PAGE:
Waking up feeling like utter shit, I didn’t think I’d be capable of watching anything substantive today and intended to sleep for the foreseeable future. However, A Touch of Sin was absolutely engaging from its onset.
Plex surmised the film as narrating four random acts of violence occurring across modern China, however, it’s all too evident to me that these weren’t senseless acts, but the stories of various people pushed to the point of no return. It is presented beautifully, too.
I’m typing with a reluctant hand today, but I got through this film in one sitting, which is always surprising during my odyssey into random films not of my native tongue. You really are thrown into the utmost morbidity of the story in the first act and it gradually becomes more emotional and nuanced.
Reluctantly I’m going to mention how this film reminded me of An Elephant Sitting Still and this will be the last time I mention that amazing movie on here – the way in which the characters cross paths isn’t so direct and fluid though and the duration is nothing close to what Hu Bo insisted upon with his magnum opus.
There are elements of Buddhism throughout this film and the value of human life as opposed to that of animals, or the loss of human life more primitive and harmful upon the majority than those of wild animals is definitely something incredibly observable. I noticed someone make a similar deduction about the metaphorical depth of The Texas Chainsaw Massacre at one point and was inclined to agree. I spent two years vegan at one point, before becoming incredibly anemic, just so you know!
A Touch of Sin switches effortlessly between being brutal and extremely sensitive and class/wealth differences alongside the value of love as opposed to money are made clear throughout. The definition of ‘sin’ itself can be brought into question, too, if you take a while to think about it, upon the film reaching its conclusion; one I found to be surprisingly optimistic; albeit in a very conflicted way.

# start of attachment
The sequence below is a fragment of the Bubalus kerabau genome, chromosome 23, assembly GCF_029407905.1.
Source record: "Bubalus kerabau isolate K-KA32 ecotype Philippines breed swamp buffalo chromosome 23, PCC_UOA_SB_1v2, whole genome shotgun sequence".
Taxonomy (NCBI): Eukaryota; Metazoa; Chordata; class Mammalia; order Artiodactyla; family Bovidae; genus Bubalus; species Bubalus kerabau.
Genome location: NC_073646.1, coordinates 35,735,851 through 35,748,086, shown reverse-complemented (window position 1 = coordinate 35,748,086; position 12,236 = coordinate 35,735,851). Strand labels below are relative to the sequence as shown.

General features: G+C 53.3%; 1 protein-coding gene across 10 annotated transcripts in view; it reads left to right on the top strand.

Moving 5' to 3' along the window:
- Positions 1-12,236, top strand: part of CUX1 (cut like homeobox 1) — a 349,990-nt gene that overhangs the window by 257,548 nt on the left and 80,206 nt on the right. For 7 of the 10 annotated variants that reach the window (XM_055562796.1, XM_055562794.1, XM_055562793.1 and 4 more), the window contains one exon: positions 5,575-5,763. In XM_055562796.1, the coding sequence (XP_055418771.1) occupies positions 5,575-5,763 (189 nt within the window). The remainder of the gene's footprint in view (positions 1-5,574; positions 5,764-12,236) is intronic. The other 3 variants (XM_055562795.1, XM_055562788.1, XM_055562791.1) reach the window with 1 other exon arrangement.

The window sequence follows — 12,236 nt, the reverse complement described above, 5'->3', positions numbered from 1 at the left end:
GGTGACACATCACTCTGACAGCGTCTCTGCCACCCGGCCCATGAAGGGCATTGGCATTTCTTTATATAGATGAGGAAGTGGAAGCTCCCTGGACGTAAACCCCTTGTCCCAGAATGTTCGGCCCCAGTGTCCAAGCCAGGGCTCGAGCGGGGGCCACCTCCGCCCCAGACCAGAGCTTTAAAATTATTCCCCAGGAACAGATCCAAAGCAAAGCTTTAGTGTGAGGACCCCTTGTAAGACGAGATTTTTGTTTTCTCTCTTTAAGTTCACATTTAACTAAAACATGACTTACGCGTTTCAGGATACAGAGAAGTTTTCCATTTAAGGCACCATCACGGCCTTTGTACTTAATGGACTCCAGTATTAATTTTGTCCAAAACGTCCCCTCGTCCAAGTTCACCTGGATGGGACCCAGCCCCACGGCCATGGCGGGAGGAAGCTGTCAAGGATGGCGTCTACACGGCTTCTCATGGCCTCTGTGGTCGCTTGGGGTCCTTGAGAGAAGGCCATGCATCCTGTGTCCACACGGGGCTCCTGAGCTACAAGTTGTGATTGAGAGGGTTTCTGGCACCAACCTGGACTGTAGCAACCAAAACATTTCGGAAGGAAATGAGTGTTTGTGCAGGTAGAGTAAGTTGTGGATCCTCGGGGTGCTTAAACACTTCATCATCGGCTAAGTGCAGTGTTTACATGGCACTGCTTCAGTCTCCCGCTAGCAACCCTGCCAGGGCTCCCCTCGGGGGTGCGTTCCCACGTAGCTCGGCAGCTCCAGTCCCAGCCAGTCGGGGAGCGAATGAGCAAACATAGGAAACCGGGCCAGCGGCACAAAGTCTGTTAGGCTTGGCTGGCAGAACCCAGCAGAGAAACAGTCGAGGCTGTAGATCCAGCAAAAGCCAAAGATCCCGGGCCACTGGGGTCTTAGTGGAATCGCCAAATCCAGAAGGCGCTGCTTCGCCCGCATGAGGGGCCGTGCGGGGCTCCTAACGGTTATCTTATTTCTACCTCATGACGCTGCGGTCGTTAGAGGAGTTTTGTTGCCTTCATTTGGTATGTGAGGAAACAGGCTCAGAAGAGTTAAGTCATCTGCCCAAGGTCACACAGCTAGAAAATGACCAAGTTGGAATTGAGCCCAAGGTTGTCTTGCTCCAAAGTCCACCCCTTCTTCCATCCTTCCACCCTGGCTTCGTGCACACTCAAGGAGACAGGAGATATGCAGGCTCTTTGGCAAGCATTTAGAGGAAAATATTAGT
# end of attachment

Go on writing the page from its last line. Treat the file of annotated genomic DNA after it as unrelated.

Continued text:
Overall, if you want something that has impressive settings and cinematography, a message, and enough entertainment value to carry you through two hours, even whilst suffering from a comedown/the epitome of clinical depression, I’d recommend this film highly on this lowly blog.
I’m definitely going to watch this film again at some point and might return to edit this. Being as apolitical as I am, I don’t read other reviews anymore and can’t offer much cultural context, but this one was a gem and I feel blessed to have chosen this feature instead of chomping down more sleepers upon waking today.
The allure of criminality in a demographic where the economy is essentially corrupt and abusive toward the working class is brilliantly illustrated too, ranging from those engaged in prostitution to those working in factories or mines; articulating both similarities and differences of each one in an immensely poignant way.
Anyway, I never wanted this blog to be something I tried too hard with in regard to output and I apologize for the lack of quality I’m observing in my own writing today. For me to even watch something, let alone write anything in this state is a testament to how good this film is.
Besides, I don’t like writing about films from too retrospective a state of mind.
Don’t grow up to be like me.